“You just can't communicate enough,” said Wal-Mart director Jack Shewmaker. “We found the more we told our people the more their performance level increased.”
“The key word is respect,” he said. “People know if you respect them or not, and if you’re just passing through and have no regard for their circumstances, their ideas, they’ll know.”
His view that retailers need to create a culture where people feel valued was echoed by BS Nagesh, managing director of Indian retailer Shoppers Stop. “What’s important is how you create a culture, a DNA of a company that can last a long time,” he said.
He described the retailer’s Baby Kangaroo programme, so called because senior staff take a more junior colleague and keep them close as they help develop them. He said 50 per cent of Shoppers Stop’s store and category managers had worked their way up through this programme.
Fellow speaker Alfred Josefsen, CEO of Danish grocer IRMA said that getting your brand right can help you attract a better quality of staff. “We have people waiting to come into our company,” he said. “It is very important to build a strong brand so that people who want to work in the supermarket business know your company is a good place to work.”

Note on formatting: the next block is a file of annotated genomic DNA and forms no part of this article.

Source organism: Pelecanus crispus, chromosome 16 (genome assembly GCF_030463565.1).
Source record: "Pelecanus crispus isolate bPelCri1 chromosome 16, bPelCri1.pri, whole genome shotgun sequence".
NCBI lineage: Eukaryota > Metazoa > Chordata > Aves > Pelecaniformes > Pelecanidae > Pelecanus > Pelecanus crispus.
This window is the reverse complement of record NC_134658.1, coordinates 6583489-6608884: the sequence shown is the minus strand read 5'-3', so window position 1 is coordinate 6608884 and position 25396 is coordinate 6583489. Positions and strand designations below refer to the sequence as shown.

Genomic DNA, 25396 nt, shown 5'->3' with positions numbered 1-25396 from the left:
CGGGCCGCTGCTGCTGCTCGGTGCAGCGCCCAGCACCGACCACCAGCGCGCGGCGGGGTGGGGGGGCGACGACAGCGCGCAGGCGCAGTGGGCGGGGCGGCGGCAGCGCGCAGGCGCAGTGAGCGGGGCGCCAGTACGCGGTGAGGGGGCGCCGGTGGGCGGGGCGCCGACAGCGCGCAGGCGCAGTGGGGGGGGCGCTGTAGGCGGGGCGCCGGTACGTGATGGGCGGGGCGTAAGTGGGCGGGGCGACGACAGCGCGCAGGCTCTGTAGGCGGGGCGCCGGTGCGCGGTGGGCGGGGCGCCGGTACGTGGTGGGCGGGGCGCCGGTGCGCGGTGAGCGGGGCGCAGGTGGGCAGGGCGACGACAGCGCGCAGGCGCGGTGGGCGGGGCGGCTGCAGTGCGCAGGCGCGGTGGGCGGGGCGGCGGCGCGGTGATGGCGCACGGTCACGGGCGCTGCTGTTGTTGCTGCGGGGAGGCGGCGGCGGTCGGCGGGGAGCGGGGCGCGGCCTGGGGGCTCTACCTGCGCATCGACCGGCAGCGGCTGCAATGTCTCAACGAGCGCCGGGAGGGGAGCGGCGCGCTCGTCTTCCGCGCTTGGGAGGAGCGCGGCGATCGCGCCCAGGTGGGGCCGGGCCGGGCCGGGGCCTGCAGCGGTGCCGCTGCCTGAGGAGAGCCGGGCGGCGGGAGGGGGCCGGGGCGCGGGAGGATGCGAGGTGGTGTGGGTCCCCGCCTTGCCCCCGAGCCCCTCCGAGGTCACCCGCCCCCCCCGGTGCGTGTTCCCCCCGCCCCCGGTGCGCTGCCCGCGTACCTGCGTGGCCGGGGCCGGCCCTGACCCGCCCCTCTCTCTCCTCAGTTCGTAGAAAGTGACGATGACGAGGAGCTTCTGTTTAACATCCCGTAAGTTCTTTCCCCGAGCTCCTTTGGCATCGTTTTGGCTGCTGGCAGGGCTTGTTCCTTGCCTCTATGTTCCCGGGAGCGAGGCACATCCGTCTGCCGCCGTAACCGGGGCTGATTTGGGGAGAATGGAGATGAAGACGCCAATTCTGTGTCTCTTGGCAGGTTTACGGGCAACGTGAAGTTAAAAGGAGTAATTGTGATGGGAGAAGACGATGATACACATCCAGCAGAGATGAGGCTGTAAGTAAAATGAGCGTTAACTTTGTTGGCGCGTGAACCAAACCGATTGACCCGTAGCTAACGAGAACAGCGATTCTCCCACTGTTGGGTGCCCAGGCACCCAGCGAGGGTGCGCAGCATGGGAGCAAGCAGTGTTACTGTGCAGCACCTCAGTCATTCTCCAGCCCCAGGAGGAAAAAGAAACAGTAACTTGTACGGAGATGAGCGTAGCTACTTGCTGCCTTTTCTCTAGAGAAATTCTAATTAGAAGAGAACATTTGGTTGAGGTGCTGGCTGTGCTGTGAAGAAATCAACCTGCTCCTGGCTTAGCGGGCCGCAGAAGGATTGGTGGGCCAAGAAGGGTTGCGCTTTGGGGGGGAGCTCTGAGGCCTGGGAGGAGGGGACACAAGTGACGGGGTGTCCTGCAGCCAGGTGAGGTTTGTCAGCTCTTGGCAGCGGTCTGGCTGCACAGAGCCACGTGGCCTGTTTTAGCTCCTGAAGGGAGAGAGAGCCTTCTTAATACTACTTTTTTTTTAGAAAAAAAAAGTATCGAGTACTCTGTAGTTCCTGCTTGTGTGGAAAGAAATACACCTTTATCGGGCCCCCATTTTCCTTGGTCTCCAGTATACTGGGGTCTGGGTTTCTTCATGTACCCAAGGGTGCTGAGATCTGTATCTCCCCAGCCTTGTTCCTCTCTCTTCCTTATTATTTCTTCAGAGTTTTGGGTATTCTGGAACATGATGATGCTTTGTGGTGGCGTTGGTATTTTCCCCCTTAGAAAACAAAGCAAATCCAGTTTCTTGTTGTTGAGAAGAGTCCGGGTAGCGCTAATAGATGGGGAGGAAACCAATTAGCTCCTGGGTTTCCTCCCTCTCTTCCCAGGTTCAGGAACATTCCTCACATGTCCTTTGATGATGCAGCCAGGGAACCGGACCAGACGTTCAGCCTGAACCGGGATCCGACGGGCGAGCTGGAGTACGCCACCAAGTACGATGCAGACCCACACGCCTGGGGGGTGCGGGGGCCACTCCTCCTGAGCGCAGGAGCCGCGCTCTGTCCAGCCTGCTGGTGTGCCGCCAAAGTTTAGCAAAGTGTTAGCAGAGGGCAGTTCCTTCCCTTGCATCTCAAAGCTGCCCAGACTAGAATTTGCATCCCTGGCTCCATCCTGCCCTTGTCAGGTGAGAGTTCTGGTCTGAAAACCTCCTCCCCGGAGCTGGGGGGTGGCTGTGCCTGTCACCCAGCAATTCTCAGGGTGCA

In a separate speech on the subject of retail leadership, Tierney Remick, global managing director of consumer markets for Korn/Ferry International, outlined the increasingly complex demands being placed on retail leaders.
However, she warned that the industry is not producing the leaders with the required all-round skills. “Retail executives are not being trained in a way to create the greatest success going forward.”
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